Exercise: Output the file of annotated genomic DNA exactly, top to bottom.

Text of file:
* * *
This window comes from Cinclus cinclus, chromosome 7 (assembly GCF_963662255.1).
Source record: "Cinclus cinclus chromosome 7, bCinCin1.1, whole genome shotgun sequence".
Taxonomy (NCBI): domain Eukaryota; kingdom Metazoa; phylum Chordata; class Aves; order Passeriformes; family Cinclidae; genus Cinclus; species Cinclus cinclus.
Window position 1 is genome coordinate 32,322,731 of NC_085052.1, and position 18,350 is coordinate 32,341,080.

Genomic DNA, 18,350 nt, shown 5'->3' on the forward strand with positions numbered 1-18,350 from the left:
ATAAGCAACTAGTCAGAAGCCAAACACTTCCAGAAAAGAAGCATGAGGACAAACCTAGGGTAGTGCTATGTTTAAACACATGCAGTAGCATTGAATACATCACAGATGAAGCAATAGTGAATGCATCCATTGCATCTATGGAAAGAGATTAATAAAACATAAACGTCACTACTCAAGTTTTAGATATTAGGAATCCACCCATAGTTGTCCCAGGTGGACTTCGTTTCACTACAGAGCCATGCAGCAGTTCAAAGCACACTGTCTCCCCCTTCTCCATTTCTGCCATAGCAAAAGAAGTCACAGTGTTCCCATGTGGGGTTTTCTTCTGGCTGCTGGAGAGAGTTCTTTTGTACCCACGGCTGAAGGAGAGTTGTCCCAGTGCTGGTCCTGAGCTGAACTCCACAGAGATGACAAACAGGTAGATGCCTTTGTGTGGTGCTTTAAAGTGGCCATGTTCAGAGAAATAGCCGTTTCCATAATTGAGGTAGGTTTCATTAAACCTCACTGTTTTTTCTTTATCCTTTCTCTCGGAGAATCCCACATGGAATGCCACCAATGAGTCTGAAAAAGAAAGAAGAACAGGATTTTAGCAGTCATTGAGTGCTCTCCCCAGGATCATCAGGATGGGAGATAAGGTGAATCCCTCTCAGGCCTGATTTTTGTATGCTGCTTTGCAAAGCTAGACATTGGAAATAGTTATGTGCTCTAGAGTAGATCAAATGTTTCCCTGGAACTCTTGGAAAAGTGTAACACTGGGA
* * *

This window comes from Cinclus cinclus, chromosome 7 (assembly GCF_963662255.1).
Source record: "Cinclus cinclus chromosome 7, bCinCin1.1, whole genome shotgun sequence".
Taxonomy (NCBI): domain Eukaryota; kingdom Metazoa; phylum Chordata; class Aves; order Passeriformes; family Cinclidae; genus Cinclus; species Cinclus cinclus.
Window position 1 is genome coordinate 32,322,731 of NC_085052.1, and position 18,350 is coordinate 32,341,080.

Genomic DNA, 18,350 nt, shown 5'->3' on the forward strand with positions numbered 1-18,350 from the left:
ATAAGCAACTAGTCAGAAGCCAAACACTTCCAGAAAAGAAGCATGAGGACAAACCTAGGGTAGTGCTATGTTTAAACACATGCAGTAGCATTGAATACATCACAGATGAAGCAATAGTGAATGCATCCATTGCATCTATGGAAAGAGATTAATAAAACATAAACGTCACTACTCAAGTTTTAGATATTAGGAATCCACCCATAGTTGTCCCAGGTGGACTTCGTTTCACTACAGAGCCATGCAGCAGTTCAAAGCACACTGTCTCCCCCTTCTCCATTTCTGCCATAGCAAAAGAAGTCACAGTGTTCCCATGTGGGGTTTTCTTCTGGCTGCTGGAGAGAGTTCTTTTGTACCCACGGCTGAAGGAGAGTTGTCCCAGTGCTGGTCCTGAGCTGAACTCCACAGAGATGACAAACAGGTAGATGCCTTTGTGTGGTGCTTTAAAGTGGCCATGTTCAGAGAAATAGCCGTTTCCATAATTGAGGTAGGTTTCATTAAACCTCACTGTTTTTTCTTTATCCTTTCTCTCGGAGAATCCCACATGGAATGCCACCAATGAGTCTGAAAAAGAAAGAAGAACAGGATTTTAGCAGTCATTGAGTGCTCTCCCCAGGATCATCAGGATGGGAGATAAGGTGAATCCCTCTCAGGCCTGATTTTTGTATGCTGCTTTGCAAAGCTAGACATTGGAAATAGTTATGTGCTCTAGAGTAGATCAAATGTTTCCCTGGAACTCTTGGAAAAGTGTAACACTGGGA